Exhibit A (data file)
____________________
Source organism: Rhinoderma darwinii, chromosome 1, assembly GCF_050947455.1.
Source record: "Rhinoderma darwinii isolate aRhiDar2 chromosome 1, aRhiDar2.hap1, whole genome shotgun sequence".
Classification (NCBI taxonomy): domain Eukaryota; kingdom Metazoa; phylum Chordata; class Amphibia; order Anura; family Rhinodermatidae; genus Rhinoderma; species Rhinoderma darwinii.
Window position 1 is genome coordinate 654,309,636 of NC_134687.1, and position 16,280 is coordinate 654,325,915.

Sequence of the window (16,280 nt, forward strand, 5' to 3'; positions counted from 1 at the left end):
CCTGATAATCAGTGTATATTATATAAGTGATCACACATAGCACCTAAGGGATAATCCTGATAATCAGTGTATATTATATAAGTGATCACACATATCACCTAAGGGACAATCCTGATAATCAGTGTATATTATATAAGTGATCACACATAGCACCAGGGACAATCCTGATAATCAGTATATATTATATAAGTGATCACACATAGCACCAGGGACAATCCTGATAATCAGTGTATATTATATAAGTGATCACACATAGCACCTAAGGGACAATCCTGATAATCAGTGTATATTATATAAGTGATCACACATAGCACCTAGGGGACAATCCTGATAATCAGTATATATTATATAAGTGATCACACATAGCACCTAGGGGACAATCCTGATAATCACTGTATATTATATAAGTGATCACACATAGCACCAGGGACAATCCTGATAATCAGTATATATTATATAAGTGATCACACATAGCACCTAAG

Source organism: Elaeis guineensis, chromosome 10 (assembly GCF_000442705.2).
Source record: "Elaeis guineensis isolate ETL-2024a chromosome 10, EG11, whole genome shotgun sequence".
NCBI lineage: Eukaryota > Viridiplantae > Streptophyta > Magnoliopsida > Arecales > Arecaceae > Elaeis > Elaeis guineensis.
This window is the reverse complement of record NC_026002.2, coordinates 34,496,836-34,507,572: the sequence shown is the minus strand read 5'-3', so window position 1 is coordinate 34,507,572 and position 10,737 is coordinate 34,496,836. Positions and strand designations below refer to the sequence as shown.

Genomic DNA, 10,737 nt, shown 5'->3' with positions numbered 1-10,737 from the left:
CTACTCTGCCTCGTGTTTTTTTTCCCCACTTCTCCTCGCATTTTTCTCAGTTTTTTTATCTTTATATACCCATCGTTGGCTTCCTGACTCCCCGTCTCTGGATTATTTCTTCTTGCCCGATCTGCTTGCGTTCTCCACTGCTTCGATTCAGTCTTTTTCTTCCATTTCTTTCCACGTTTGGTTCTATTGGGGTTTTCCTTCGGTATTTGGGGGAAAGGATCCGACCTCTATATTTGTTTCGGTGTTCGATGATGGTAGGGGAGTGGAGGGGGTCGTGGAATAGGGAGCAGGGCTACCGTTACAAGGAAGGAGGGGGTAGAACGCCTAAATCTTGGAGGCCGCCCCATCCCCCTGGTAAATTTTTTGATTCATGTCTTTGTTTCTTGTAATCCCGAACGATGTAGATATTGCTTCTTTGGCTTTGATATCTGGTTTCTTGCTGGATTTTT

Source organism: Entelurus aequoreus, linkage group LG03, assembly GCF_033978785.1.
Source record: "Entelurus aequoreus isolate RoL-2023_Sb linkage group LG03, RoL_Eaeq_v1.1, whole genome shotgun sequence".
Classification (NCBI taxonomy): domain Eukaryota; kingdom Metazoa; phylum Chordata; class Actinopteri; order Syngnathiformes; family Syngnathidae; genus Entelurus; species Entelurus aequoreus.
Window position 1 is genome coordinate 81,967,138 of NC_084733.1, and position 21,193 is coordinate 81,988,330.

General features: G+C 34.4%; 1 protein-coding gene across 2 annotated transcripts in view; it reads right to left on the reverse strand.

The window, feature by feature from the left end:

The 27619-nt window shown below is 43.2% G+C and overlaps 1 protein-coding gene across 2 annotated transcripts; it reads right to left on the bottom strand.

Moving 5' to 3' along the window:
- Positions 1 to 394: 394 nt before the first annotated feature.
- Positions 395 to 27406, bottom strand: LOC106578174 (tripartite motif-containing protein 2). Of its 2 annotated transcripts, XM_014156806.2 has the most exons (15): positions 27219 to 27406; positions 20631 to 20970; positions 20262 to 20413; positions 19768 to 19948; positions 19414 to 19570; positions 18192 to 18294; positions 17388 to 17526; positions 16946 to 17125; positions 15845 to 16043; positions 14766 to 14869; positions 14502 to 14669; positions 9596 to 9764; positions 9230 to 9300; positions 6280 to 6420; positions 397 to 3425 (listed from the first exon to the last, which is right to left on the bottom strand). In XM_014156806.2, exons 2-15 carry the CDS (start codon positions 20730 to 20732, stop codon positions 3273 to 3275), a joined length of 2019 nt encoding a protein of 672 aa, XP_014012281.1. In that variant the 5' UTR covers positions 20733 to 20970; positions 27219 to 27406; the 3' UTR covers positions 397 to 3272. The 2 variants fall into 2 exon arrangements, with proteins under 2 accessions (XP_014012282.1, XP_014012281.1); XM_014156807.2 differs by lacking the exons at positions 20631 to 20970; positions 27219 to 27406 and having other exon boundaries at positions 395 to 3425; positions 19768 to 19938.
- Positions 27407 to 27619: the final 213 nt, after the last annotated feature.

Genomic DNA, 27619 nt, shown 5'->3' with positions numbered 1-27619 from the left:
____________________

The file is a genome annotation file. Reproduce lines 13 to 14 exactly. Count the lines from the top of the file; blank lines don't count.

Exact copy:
Source organism: Entelurus aequoreus, linkage group LG03, assembly GCF_033978785.1.
Source record: "Entelurus aequoreus isolate RoL-2023_Sb linkage group LG03, RoL_Eaeq_v1.1, whole genome shotgun sequence".